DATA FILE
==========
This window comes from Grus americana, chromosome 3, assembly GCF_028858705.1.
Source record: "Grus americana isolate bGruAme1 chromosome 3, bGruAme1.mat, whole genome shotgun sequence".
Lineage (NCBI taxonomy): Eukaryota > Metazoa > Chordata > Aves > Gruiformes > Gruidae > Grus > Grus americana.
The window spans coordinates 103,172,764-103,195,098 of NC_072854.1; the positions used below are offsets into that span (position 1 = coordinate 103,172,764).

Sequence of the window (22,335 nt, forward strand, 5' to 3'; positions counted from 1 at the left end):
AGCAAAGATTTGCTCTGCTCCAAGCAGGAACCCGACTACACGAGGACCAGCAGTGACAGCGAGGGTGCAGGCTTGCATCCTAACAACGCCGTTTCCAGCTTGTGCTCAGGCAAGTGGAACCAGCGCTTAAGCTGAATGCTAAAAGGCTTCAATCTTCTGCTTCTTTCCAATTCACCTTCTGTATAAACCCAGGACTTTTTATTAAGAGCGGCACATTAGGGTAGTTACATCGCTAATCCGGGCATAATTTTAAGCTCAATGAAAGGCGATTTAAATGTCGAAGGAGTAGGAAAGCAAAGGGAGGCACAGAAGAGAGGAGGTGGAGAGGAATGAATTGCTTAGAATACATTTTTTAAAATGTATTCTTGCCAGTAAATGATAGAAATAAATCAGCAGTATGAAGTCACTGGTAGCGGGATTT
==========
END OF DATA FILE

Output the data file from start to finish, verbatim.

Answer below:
This window comes from Grus americana, chromosome 3, assembly GCF_028858705.1.
Source record: "Grus americana isolate bGruAme1 chromosome 3, bGruAme1.mat, whole genome shotgun sequence".
Lineage (NCBI taxonomy): Eukaryota > Metazoa > Chordata > Aves > Gruiformes > Gruidae > Grus > Grus americana.
The window spans coordinates 103,172,764-103,195,098 of NC_072854.1; the positions used below are offsets into that span (position 1 = coordinate 103,172,764).

Sequence of the window (22,335 nt, forward strand, 5' to 3'; positions counted from 1 at the left end):
AGCAAAGATTTGCTCTGCTCCAAGCAGGAACCCGACTACACGAGGACCAGCAGTGACAGCGAGGGTGCAGGCTTGCATCCTAACAACGCCGTTTCCAGCTTGTGCTCAGGCAAGTGGAACCAGCGCTTAAGCTGAATGCTAAAAGGCTTCAATCTTCTGCTTCTTTCCAATTCACCTTCTGTATAAACCCAGGACTTTTTATTAAGAGCGGCACATTAGGGTAGTTACATCGCTAATCCGGGCATAATTTTAAGCTCAATGAAAGGCGATTTAAATGTCGAAGGAGTAGGAAAGCAAAGGGAGGCACAGAAGAGAGGAGGTGGAGAGGAATGAATTGCTTAGAATACATTTTTTAAAATGTATTCTTGCCAGTAAATGATAGAAATAAATCAGCAGTATGAAGTCACTGGTAGCGGGATTT